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Rethinking products for the millennial economy

Unilever recently acquired Dollar Shave Club for a whopping USD 1 Billion. This e-commerce company, which started in 2011 and got popular mostly for its viral video, has been rivaling with the majors like Gillette by custom delivering disposable razor and blades directly to consumers for as little as $1 a month. Gillette pioneered the razor blade model where the core product is sold at a discount for a lower margin of profit and the dependent consumables are sold with a considerable higher margin recouping lost profits. DSC clubbed this business model with the subscription service model and delivered new value to the customer in terms of savings and convenience. The strategy adopted by DSC has been simply brilliant. They differentiated their product with price and convenience and kept high margins on the consumables. They created such a simple service that made the customers to almost stop buying their competitor’s product. They ventured into a category where the incumbents sold their products only through the retail shelves and they don't have a direct relationship with their customers. DSC even managed to go one step further to obtain a sustainable competitive advantage by capturing customer’s product and service usage data.

DSC is not the first company to adopt the razor blade business model; it has been tried in several other product categories. But not everyone has been successful with this model and Kodak is a great example for this. In DSC’s case, the razorblade model didn't drive the success, rather it was the smart implementation of the subscription service model what made DSC successful. It essentially turned the chore of purchasing a traditional replenishable standard product into a fun process with a customized delivery system and accelerated the consumer’s product repurchase cycle.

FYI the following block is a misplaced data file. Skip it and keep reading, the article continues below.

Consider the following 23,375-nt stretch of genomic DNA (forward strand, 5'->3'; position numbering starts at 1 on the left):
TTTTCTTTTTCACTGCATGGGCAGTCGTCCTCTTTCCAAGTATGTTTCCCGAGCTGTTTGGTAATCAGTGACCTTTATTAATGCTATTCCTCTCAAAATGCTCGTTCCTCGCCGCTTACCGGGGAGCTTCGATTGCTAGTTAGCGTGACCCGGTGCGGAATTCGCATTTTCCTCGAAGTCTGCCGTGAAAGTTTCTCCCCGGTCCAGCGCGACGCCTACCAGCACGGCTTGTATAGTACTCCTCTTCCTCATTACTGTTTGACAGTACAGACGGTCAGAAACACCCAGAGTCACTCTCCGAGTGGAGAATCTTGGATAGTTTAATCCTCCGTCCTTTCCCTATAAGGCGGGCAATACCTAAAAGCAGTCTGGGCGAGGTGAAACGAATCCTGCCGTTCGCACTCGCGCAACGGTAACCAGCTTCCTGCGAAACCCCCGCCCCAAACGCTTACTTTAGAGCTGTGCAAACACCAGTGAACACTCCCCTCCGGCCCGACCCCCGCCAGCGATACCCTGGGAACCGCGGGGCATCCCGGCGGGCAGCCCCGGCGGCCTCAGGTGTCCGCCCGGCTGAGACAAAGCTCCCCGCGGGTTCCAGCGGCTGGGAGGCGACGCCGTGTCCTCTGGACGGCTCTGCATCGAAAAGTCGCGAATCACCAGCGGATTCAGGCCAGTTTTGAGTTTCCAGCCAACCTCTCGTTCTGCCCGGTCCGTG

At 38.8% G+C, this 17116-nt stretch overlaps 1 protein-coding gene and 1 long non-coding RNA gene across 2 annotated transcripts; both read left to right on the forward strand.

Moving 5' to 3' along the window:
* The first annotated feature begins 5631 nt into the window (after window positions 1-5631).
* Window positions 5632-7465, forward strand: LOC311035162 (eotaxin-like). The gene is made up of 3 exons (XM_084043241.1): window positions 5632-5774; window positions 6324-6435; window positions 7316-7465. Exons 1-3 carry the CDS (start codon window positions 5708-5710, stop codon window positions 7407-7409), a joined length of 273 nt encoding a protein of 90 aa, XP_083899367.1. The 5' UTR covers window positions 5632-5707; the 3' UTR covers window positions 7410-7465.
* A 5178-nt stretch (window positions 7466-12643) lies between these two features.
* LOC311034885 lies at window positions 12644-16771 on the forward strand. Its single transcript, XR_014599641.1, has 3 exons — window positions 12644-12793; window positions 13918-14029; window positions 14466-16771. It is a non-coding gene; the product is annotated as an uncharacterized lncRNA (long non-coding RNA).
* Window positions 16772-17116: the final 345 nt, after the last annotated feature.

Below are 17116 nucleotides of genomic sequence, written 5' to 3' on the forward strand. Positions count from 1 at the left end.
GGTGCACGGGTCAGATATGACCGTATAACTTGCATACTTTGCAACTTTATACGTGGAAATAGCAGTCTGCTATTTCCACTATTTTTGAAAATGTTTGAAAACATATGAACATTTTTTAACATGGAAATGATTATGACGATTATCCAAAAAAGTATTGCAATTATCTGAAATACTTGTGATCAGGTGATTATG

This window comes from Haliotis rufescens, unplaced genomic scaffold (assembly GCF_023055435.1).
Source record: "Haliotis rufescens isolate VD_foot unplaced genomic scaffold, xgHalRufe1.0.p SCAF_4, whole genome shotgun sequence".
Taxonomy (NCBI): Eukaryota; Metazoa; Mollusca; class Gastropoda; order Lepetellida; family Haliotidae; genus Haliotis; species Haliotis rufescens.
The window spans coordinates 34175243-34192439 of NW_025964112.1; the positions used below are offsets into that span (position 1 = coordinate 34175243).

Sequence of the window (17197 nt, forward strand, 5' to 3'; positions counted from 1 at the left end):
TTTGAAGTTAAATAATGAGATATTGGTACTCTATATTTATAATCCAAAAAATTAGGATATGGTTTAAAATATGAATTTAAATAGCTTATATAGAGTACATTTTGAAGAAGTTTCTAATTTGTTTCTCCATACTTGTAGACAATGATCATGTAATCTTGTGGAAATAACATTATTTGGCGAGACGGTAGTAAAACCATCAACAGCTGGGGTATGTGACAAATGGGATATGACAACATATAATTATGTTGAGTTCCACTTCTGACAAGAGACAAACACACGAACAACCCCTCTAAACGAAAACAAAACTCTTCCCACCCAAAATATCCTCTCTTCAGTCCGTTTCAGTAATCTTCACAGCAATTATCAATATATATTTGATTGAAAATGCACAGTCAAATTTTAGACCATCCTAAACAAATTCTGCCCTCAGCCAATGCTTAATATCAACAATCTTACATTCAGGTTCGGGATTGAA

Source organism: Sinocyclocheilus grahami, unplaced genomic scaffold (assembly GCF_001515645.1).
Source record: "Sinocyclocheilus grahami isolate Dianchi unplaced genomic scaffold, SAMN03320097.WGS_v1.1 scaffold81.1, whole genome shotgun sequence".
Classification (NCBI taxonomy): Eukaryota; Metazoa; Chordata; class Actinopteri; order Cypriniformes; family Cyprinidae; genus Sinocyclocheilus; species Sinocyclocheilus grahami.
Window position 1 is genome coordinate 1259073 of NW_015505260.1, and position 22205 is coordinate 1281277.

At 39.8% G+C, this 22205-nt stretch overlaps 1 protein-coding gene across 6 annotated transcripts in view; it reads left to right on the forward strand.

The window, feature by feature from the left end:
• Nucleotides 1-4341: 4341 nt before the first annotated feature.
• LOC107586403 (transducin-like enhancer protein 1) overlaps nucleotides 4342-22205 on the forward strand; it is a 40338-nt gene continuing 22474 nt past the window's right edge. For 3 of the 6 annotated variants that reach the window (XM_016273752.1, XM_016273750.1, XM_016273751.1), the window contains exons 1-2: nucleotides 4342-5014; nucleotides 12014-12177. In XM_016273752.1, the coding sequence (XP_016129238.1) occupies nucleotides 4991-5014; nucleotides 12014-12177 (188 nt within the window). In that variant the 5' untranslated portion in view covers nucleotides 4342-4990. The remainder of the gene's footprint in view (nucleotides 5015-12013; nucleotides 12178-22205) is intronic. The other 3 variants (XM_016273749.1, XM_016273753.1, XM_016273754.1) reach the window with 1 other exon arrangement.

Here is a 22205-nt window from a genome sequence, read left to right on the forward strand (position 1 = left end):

“People don’t want to buy a quarter-inch drill. They want a quarter-inch hole!”

This is a famous quote by the HBS Professor Theodore Levitt. Here the customer wants to accomplish the task of creating a hole, for which he has to buy a drill, which he’s not going to use until next time he needs a hole. For a moment, let's consider all the products that we own today, as a medium or a channel to avail a service that helps us to do a certain thing or accomplish something. Say cars, it is helping us to move from point A to point B and when we have reached our destination, we are not going to use it unless we want to continue our journey to point C or return to point A. The same way DSC provides a service which helps you to shave your beard at a cost of a dollar a month and it is there whenever you need it. Technically, you don't own a razor or a blade, as you get a new razor every time you upgrade or downgrade the service. In the same way, imagine you don't need to own a printer from HP, you avail a printing service from HP and they provide you a printer and ink based on your choice of print quality and use and you can upgrade the service anytime you want.